“I am no expert on mental health, but I think we can monitor how well our children are sleeping. Are your kids getting bad tempered and stroppy? If so, I think you need to give them some slack.”

He and his wife are also making an extra effort to give their kids the individual attention they both seem to need a lot more at the moment:

“I have certainly noticed that my kids need more one-on-one time. This is difficult within the confines of one house but not impossible. I, for instance, watched a film with our eldest daughter the other day upstairs…while my wife watched a film with our youngest child downstairs.”

6: Embrace the positives of homeschooling

Find activities that bring you closer together
Image: Monkey Business Images

Yes, it’s hard (for them and for us) at the moment. But there are also lots of positives that we can take strength from on the tougher days.

Jen of Primrose Kitten is enjoying “spending more time with the boys, really giving them both lots of personalised attention.”

And Claire of Tin Box Traveller is loving getting to know her kids even better:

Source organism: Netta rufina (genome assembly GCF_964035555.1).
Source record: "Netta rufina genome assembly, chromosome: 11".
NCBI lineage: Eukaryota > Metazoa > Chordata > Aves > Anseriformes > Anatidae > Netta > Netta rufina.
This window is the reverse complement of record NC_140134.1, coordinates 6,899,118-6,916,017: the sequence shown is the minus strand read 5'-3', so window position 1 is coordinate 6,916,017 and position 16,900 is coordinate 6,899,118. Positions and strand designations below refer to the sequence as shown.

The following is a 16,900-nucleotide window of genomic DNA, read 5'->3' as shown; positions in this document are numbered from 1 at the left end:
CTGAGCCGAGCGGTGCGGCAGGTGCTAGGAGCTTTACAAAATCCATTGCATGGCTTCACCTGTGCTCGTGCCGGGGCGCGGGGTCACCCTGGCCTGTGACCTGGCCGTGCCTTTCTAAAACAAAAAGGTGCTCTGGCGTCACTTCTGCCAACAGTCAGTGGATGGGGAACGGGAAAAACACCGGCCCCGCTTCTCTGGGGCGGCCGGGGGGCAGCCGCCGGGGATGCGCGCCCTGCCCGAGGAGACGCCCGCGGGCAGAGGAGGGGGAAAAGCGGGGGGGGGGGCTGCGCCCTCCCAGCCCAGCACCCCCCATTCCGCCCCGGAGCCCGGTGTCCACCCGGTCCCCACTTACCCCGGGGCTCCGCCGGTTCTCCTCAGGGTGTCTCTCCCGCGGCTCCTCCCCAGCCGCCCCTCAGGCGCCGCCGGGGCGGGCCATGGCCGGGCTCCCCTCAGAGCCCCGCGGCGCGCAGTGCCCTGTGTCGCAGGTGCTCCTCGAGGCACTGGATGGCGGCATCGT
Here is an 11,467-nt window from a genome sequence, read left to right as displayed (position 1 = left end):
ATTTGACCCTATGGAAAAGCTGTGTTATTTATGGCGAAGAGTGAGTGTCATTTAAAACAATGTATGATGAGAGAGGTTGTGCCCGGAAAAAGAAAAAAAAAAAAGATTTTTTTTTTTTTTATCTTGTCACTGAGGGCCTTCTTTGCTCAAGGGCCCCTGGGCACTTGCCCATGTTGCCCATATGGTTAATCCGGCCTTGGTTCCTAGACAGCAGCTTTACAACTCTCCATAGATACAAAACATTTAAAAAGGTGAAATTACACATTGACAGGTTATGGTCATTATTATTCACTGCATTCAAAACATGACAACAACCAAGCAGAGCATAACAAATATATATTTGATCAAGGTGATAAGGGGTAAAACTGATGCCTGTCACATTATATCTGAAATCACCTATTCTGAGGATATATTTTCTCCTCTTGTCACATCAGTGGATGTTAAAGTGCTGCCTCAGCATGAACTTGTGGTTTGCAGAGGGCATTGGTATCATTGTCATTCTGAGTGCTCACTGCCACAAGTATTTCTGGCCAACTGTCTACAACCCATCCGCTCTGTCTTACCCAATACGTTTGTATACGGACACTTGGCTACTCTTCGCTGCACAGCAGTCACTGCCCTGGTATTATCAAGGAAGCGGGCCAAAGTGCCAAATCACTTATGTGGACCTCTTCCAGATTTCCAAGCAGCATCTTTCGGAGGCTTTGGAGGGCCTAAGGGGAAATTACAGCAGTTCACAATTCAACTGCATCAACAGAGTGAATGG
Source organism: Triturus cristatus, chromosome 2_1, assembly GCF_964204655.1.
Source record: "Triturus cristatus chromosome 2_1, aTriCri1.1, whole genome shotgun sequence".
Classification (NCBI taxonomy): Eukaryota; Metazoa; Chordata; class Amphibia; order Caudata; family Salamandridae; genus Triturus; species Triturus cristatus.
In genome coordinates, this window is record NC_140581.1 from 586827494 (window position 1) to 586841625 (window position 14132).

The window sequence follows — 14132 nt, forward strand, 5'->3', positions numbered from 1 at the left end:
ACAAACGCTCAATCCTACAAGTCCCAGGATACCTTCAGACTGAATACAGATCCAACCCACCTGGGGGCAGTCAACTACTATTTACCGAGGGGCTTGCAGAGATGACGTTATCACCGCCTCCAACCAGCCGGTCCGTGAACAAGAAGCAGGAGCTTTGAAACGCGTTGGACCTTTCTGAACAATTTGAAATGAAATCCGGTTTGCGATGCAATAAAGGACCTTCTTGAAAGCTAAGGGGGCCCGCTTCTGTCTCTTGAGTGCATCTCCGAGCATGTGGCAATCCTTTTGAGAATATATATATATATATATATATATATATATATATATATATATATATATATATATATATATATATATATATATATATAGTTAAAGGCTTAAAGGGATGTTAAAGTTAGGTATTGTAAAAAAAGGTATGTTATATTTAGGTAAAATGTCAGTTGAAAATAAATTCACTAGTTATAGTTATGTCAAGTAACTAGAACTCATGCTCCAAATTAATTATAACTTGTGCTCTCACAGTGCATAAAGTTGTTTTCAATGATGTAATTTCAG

“I feel much closer to my children and better understand their interests. I’ve discovered that my eldest daughter is a keen writer and enjoys making up her own stories independently. This makes me very proud. My younger daughter has a great imagination. I love watching her playing and acting out different roles in her games. There just isn’t time to make these observations in everyday life while we are all rushing around. The pace of life has slowed and we are all benefiting from it.”

John of Dad Blog UK is also enjoying having everyone together at home:

“… we haven’t had all four of us at home at the same time since my wife was on maternity leave following Izzy’s birth. These are difficult times, but we should make the most of this and spend as much quality time together as a family as we can.”

These different perspectives and approaches show there’s no right or wrong way to homeschool through the pandemic. We’ve all got to find the approach that suits our own particular kids. We hope our bloggers have given you the reassurance to follow your own instincts. No-one knows your children quite as well as you do!

Lead image: Sharomka